3D Negotiation: Meaning, The 3 dimensions for successful negotiations

15/03/2021 0 By indiafreenotes
  Focus Common Barriers Approach
1-D Tactics

(People and Process)

Interpersonal issues, Poor communication Act “at the table” to improve Interpersonal processes and tactics
2-D Deal design

(Value and Substance)

Lack of feasible or desirable agreements Go “back to the drawing board” to design deals that unlock value that lasts
3-D Setup

(Scope and Sequence)

Parties, issues, BATNAs and other elements don’t support a viable process or Valuable agreements Make moves “away from the table” to create a more favourable scope and sequence

Setup involves setting a stage for a positive outcome of the negotiation. The environmental factors play a huge role in the negotiation, so it pays to do appropriate research to gain as much knowledge as possible about your negotiating partner.

The first phase of every negotiation is the Setup: setting the stage for a satisfying outcome to the negotiation. The more you can stack the odds in your favor before you start negotiating, the better the deal you’ll be able to strike:

  • Who is involved in the negotiation, and are they open to dealing with you?
  • Who are you negotiating with, and do they know who you are and how you can help them?
  • What are you proposing, and how does it benefit the other party?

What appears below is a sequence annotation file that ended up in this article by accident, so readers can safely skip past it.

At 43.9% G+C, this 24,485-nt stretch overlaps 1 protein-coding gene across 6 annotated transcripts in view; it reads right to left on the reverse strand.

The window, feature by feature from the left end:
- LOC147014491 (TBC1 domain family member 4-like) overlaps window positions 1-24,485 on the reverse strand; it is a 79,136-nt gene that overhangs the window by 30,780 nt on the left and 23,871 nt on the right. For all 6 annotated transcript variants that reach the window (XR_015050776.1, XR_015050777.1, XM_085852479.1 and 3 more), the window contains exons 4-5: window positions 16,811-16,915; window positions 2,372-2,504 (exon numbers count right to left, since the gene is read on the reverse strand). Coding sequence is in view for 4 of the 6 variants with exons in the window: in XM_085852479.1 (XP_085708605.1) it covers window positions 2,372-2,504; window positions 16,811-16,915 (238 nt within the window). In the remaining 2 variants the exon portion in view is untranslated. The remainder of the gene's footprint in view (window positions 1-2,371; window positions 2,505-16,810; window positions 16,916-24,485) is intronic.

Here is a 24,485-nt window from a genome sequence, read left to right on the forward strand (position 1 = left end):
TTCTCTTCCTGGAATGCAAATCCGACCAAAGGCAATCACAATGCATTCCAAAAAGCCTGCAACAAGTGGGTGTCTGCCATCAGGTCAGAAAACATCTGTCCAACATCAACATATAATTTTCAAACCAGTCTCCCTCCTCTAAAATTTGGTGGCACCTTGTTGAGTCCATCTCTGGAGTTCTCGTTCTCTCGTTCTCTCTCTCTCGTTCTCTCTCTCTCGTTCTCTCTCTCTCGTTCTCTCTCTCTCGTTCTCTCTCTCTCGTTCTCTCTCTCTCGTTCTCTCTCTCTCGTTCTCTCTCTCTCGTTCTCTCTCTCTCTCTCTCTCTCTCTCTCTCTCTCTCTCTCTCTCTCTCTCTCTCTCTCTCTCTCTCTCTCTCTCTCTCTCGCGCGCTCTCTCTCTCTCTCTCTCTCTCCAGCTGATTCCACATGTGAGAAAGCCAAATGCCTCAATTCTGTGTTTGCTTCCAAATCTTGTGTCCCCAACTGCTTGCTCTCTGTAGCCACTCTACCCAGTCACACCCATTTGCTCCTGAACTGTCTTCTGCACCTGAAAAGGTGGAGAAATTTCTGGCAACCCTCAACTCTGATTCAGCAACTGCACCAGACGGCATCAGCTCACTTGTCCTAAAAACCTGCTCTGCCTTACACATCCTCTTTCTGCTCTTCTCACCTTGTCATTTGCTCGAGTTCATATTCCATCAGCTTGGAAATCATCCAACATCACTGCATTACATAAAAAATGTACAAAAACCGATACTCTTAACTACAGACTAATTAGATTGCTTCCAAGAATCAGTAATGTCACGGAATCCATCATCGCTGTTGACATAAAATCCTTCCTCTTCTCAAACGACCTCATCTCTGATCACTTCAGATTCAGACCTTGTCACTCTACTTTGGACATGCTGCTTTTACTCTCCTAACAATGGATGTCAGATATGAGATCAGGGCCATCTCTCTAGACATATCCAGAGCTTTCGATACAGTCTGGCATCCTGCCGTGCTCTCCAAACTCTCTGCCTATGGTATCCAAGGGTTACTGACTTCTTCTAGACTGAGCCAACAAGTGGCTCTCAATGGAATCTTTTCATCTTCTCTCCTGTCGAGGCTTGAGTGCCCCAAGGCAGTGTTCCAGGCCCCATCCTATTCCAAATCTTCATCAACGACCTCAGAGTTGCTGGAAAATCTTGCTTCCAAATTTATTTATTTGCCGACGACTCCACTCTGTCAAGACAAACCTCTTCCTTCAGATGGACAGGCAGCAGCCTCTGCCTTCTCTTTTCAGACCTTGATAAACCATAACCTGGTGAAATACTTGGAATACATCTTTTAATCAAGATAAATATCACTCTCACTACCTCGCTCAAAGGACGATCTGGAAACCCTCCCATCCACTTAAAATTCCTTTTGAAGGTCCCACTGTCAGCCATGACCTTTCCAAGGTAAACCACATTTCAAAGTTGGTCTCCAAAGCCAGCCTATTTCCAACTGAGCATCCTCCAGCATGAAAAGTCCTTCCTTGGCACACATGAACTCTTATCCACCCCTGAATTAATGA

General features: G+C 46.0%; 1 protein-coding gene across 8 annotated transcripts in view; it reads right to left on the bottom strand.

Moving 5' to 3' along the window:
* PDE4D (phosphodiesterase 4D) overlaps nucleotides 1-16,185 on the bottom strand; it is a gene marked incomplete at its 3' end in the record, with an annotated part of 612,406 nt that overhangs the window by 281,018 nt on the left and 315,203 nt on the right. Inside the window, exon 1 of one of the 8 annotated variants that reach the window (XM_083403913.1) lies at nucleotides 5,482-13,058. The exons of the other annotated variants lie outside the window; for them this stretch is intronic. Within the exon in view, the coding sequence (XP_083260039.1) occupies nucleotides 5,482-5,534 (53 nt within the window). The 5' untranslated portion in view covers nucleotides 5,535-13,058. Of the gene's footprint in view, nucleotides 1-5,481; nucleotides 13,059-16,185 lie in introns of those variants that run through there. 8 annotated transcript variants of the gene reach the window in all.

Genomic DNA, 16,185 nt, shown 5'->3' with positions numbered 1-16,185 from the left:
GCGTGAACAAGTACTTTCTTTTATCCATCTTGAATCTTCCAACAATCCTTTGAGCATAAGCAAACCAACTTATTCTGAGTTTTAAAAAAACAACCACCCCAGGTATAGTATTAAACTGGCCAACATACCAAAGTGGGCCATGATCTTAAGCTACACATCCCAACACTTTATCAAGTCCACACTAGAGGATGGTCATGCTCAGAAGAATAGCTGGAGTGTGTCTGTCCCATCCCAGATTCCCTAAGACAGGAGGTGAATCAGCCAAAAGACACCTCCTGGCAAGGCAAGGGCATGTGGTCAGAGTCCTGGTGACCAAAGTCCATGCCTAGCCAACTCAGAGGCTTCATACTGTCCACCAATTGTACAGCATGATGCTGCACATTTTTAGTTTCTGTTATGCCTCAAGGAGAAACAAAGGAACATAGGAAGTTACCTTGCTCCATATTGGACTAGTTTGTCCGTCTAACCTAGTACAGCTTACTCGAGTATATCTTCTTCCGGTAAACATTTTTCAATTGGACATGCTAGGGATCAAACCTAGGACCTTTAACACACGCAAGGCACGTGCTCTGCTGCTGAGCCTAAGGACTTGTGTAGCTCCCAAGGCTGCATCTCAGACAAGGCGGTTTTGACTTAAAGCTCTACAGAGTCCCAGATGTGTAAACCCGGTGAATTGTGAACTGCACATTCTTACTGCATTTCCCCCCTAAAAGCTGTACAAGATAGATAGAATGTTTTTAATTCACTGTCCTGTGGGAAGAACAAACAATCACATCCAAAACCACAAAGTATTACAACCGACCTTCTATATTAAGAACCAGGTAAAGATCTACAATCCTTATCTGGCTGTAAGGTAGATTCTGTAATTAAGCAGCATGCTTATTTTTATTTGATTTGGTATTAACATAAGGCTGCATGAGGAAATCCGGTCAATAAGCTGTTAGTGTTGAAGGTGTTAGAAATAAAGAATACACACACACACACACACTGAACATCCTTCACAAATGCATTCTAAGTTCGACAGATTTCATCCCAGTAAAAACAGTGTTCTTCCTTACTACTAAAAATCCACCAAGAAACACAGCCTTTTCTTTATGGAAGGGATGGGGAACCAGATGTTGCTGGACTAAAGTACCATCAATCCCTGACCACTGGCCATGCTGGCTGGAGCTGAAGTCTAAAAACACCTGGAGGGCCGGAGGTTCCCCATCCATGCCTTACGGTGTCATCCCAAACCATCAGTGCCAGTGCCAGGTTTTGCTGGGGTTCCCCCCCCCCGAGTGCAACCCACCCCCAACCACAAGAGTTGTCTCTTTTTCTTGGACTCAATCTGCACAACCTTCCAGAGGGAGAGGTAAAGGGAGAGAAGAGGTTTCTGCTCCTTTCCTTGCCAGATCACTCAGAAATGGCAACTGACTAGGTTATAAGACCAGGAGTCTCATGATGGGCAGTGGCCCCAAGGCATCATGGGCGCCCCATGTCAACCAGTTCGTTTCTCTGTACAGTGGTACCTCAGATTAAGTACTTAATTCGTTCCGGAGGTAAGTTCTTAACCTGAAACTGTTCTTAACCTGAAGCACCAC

• What’s the setting will you present your offer in person, by phone, or some other means?
  • What are all of the Environmental factors around the deal do recent events make this deal more or less important to the other party?

Structure is the terms of the proposal. By thinking on the Structure of your proposal in advance, you can have valuable options for your partner to consider, and eventually reach Common Ground.

The second dimension of negotiation is Structure: the terms of the proposal. In this phase, you put together your draft proposal in a way they’re likely to appreciate and accept:

  • What exactly will you propose, and how will you Frame your proposal to the other party?
  • What are the primary benefits of your proposal to the other party?
  • What is the other party’s Next Best Alternative, and how is your proposal better?
  • How will you overcome the other party’s objections and Barriers to Purchase?
  • Are there Trade-offs or concessions you’re willing to make to reach an agreement?

Discussion is actually presenting the offer to the other party. This is where you work on the details, remove Barriers to Purchase, and more. Discussion continues until the parties reach an agreement or quit negotiating.

Prepare the Three Dimensions of Negotiation to increase greatly the chances of reaching an agreement that benefits both parties.

The third dimension of negotiation is the Discussion: actually, presenting the offer to the other party. The discussion is where you actually talk through your proposal with the other party. Sometimes the discussion happens the way you see it in the movies: in a mahogany-walled boardroom, across the table, toe-to-toe with the CEO. Sometimes, it happens over the phone. Sometimes it happens over e-mail.

Whatever the setting, this is the point where you present your offer, discuss or clarify any issues the other party doesn’t understand, answer objections and remove Barriers to Purchase, and ask for the sale.

Regardless of what happens during the discussion phase, the end result of every round of discussion is either:

  • “Yes, we have a deal on these terms,”
  • “We don’t have a deal quite yet here’s a counteroffer or another option to consider,” or
  • “No, we don’t have a deal there’s clearly no Common Ground, so we’ll suspend negotiations and reserve the right to talk to somebody else.”